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William Boynton, Sherman's Historical Raid, Chapter 4: (search)
e of infantry and artillery. * * * * To these two divisions of the army all praise is due, and will be awarded by a grateful country. Between them there should be, and I trust is, the warmest bonds of brotherhood. Each was risking life in the same cause, and on this occasion risking it also to save and assist the other. No troops could do more than these separated armies. Each did all possible for it to do in the place assigned it. * * * * By command of Major-General Grant, John A. Rawlins, A. A. G. General Grant closed his formal report of this battle as follows: As shown by the reports, the enemy was repulsed at Corinth, at 11 A. M. on the 4th, and not followed until next morning. Two days hard fighting without rest, probably, had so fatigued the troops as to make earlier pursuit impracticable. I regretted this as the enemy would have been compelled to abandon most of his artillery and transportation in the difficult roads of the Hatchie crossing had t
William Boynton, Sherman's Historical Raid, Chapter 11: (search)
al: Your two letters of April 4 are now before me, and afford me infinite satisfaction. That we are now all to act on a common plan, converging on a common center, looks like enlightened war. Like yourself, you take the biggest load, and from me you shall have thorough and hearty cooperation. I will not let side issues draw me off from your main plans in which I am to knock Joe Johnston, and do as much damage to the resources of the enemy as possible. I have heretofore written to General Rawlins and Colonel Comstock, of your staff, somewhat of the method in which I propose to act. I have seen all my army, corps, and division commanders, and signified only to the former, viz.: Schofield, Thomas, and McPherson, our general plans, which I inferred from the purport of our conversations here and at Cincinnati. * * * * Should Johnston fall behind Chattahoochee, I would feign to the right, but pass to the left and act on Atlanta or its eastern communications according to developed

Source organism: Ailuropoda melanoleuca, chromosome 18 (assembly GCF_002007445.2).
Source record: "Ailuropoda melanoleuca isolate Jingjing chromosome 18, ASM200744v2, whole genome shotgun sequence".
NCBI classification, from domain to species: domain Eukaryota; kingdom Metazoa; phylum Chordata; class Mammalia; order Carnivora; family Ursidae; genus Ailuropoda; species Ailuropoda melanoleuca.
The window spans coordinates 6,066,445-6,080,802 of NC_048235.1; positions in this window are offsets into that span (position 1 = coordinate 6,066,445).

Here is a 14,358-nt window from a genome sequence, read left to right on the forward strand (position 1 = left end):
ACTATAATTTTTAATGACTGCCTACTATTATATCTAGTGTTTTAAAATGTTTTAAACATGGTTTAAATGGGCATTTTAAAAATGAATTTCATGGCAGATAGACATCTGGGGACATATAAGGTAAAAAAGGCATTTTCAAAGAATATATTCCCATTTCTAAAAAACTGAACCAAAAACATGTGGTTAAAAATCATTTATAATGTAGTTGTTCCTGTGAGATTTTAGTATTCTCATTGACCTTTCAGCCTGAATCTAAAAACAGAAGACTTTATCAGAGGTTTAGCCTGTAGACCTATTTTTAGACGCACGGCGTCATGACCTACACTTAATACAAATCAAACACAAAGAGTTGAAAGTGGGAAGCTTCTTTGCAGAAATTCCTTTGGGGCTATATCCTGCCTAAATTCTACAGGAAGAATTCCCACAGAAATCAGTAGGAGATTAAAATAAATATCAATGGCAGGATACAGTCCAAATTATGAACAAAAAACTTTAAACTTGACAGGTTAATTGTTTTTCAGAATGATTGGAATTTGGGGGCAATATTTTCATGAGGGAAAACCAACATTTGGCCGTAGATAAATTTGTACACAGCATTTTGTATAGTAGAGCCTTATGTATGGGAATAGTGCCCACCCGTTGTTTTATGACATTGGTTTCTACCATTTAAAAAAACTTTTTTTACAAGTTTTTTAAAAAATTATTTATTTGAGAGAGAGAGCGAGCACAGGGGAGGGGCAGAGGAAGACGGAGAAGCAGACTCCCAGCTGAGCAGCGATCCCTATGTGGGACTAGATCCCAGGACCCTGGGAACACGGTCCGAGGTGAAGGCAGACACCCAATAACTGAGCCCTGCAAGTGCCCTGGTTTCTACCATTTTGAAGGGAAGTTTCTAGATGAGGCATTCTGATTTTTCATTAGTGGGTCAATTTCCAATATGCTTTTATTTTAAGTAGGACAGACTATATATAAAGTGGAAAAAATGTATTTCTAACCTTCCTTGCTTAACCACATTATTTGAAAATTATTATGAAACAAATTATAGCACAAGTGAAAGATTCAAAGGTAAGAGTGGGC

William Boynton, Sherman's Historical Raid, Chapter 19: (search)
between the parties concerned and the heads of the staff department or corps charged with their execution. W. T. Sherman, General On the 13th of March General Rawlins assumed the duties of Secretary of War, and among his first acts he called the attention of the President to the various violations of law involved in Sherman All orders and instructions relating to military operations, issued by the President or Secretary of War, will be issued through the General of the Army. John A. Rawlins, Secretary of War. By command of General Sherman. E. D. Townsend, Assistant Adjutant General. The violations of law in General Sherman's Order No. 12,eporting and defending his disregard both of orders and the law. The facts upon which this statement is based will be found in his annual report for 1869. General Rawlins died September 6, following the issuing of General Order, No. 28, given above. General Sherman was assigned temporarily to the desk of the Secretary of War.